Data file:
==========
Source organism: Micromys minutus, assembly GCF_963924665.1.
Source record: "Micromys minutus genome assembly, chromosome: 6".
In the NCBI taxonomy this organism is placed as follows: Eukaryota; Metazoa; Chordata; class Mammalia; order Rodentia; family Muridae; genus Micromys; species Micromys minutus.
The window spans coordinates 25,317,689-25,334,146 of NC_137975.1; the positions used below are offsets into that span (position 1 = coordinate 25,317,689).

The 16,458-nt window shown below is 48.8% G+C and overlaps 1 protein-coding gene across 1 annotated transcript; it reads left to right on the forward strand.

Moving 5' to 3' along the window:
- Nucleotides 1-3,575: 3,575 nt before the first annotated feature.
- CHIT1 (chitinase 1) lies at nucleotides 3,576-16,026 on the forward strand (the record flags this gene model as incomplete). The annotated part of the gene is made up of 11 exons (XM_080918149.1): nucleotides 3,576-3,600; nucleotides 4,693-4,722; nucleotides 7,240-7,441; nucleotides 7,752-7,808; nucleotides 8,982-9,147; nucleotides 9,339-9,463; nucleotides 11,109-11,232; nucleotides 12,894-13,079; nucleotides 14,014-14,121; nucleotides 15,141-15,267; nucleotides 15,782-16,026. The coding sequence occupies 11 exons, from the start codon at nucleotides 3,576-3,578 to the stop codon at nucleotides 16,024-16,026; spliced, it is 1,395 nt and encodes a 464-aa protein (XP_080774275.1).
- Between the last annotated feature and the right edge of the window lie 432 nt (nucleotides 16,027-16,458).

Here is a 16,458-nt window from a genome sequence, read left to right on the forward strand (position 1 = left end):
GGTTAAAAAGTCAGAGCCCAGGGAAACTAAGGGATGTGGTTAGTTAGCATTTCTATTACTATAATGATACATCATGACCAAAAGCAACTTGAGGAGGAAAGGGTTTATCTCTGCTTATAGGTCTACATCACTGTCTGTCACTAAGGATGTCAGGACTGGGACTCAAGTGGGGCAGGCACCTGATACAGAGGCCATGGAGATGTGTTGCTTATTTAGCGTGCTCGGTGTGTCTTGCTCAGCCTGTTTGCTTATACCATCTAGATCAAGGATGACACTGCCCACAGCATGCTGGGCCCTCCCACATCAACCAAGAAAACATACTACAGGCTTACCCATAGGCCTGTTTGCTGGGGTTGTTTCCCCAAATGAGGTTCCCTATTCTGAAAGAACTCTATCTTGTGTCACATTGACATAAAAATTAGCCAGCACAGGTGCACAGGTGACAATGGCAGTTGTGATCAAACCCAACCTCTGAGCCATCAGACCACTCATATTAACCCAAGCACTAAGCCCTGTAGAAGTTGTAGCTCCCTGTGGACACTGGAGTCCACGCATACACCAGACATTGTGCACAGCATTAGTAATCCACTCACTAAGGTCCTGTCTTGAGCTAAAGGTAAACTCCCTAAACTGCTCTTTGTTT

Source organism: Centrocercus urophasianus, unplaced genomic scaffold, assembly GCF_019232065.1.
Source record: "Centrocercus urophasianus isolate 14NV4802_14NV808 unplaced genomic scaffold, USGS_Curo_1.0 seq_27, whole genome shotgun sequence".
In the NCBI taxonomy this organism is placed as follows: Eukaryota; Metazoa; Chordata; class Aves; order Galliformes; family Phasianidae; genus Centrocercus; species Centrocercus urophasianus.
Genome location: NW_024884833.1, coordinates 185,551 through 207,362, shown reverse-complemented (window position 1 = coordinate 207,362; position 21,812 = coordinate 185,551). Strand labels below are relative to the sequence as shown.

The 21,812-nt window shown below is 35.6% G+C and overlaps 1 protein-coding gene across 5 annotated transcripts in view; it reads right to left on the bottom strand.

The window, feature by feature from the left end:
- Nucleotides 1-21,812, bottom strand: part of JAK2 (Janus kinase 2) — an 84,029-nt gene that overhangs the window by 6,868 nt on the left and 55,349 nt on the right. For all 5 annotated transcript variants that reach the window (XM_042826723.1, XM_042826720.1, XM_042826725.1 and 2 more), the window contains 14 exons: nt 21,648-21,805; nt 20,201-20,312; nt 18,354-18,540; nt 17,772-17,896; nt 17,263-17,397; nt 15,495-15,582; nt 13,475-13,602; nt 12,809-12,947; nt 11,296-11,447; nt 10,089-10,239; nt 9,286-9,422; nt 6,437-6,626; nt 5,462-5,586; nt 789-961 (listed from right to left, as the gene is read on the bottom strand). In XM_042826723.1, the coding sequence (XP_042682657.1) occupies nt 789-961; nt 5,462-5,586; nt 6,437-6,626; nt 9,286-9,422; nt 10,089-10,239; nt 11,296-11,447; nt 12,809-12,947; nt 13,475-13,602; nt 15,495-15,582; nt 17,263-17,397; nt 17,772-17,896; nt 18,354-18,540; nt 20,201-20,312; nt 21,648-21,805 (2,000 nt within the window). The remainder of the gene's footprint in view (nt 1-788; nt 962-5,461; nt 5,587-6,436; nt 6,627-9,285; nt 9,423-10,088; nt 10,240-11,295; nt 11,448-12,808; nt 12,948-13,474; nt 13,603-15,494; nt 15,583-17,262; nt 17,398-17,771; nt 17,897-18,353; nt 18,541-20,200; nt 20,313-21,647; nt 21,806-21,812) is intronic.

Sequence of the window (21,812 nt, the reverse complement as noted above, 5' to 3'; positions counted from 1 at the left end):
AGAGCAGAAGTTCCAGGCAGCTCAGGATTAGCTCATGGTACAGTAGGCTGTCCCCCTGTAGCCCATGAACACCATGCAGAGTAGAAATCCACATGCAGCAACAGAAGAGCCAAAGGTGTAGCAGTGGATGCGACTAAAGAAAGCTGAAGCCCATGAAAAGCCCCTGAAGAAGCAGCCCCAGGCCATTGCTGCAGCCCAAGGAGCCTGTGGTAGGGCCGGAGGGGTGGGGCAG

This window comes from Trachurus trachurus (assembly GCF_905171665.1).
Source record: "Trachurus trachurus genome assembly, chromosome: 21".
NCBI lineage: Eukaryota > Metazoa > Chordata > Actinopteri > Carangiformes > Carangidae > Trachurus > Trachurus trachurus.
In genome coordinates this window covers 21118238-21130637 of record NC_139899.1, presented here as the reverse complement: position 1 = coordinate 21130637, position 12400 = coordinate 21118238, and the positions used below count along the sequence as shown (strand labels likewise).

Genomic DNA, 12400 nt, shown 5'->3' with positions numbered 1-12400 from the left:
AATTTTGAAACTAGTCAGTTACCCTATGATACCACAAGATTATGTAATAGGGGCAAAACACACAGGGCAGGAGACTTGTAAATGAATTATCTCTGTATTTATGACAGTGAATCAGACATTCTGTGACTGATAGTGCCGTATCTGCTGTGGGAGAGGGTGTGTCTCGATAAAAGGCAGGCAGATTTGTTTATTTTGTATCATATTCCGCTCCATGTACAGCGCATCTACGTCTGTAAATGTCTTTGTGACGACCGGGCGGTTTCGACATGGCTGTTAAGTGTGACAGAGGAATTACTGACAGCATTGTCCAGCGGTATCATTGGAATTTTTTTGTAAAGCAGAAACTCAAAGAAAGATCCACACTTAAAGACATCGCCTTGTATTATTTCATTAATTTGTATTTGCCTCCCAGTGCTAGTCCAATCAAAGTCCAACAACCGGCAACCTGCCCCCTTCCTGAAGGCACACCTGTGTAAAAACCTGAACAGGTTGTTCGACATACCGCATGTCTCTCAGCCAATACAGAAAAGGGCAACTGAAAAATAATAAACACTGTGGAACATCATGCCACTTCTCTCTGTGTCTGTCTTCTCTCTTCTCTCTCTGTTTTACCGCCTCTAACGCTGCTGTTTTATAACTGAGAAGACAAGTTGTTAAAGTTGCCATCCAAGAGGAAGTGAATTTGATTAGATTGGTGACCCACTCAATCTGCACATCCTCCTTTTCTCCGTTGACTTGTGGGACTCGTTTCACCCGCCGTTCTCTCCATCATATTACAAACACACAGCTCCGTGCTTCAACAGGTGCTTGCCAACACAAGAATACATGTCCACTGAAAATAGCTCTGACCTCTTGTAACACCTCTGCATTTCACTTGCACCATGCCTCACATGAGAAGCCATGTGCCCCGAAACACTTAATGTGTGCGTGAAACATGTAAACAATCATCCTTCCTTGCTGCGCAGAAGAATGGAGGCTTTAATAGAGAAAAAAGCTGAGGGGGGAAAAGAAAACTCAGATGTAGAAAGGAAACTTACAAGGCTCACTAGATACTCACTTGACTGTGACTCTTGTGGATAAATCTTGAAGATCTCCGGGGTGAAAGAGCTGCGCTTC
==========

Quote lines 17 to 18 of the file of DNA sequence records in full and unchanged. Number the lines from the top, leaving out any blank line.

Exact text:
The window, feature by feature from the left end:
- Nucleotides 1-21,812, bottom strand: part of JAK2 (Janus kinase 2) — an 84,029-nt gene that overhangs the window by 6,868 nt on the left and 55,349 nt on the right. For all 5 annotated transcript variants that reach the window (XM_042826723.1, XM_042826720.1, XM_042826725.1 and 2 more), the window contains 14 exons: nt 21,648-21,805; nt 20,201-20,312; nt 18,354-18,540; nt 17,772-17,896; nt 17,263-17,397; nt 15,495-15,582; nt 13,475-13,602; nt 12,809-12,947; nt 11,296-11,447; nt 10,089-10,239; nt 9,286-9,422; nt 6,437-6,626; nt 5,462-5,586; nt 789-961 (listed from right to left, as the gene is read on the bottom strand). In XM_042826723.1, the coding sequence (XP_042682657.1) occupies nt 789-961; nt 5,462-5,586; nt 6,437-6,626; nt 9,286-9,422; nt 10,089-10,239; nt 11,296-11,447; nt 12,809-12,947; nt 13,475-13,602; nt 15,495-15,582; nt 17,263-17,397; nt 17,772-17,896; nt 18,354-18,540; nt 20,201-20,312; nt 21,648-21,805 (2,000 nt within the window). The remainder of the gene's footprint in view (nt 1-788; nt 962-5,461; nt 5,587-6,436; nt 6,627-9,285; nt 9,423-10,088; nt 10,240-11,295; nt 11,448-12,808; nt 12,948-13,474; nt 13,603-15,494; nt 15,583-17,262; nt 17,398-17,771; nt 17,897-18,353; nt 18,541-20,200; nt 20,313-21,647; nt 21,806-21,812) is intronic.